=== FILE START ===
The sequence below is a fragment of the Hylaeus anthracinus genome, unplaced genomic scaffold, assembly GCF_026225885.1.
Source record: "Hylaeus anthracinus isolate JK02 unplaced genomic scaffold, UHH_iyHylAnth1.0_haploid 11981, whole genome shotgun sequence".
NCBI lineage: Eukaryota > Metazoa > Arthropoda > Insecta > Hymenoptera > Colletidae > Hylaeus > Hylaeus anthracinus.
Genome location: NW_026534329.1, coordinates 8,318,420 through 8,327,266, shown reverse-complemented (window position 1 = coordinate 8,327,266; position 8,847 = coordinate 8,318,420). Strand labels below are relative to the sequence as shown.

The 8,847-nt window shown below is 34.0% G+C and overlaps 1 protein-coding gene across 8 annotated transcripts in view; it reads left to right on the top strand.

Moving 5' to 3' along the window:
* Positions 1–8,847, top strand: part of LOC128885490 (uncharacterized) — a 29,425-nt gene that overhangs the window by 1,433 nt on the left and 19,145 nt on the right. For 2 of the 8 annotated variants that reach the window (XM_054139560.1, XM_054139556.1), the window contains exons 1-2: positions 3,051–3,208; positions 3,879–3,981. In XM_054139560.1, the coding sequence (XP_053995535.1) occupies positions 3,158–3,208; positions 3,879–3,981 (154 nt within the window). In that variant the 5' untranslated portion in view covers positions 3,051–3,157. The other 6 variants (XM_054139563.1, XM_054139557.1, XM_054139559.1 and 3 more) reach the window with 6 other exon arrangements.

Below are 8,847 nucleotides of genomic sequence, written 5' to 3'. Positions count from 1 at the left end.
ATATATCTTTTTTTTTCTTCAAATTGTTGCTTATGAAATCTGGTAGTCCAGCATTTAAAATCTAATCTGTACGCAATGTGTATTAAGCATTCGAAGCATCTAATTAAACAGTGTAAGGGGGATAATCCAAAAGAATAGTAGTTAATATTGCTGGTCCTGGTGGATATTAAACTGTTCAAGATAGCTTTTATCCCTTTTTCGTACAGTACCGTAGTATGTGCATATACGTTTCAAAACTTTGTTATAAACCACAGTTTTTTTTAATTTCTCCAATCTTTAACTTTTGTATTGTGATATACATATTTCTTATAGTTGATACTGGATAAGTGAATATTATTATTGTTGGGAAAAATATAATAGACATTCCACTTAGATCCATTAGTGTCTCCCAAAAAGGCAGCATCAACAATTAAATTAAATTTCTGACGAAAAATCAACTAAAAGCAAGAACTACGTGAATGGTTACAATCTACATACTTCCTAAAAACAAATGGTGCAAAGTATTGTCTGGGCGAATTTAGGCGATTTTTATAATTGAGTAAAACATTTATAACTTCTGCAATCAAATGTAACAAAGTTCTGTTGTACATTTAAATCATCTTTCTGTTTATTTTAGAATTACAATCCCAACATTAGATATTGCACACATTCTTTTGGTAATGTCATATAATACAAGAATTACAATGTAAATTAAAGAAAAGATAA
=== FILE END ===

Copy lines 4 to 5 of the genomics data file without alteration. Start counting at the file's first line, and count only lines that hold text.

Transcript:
Genome location: NW_026534329.1, coordinates 8,318,420 through 8,327,266, shown reverse-complemented (window position 1 = coordinate 8,327,266; position 8,847 = coordinate 8,318,420). Strand labels below are relative to the sequence as shown.

The 8,847-nt window shown below is 34.0% G+C and overlaps 1 protein-coding gene across 8 annotated transcripts in view; it reads left to right on the top strand.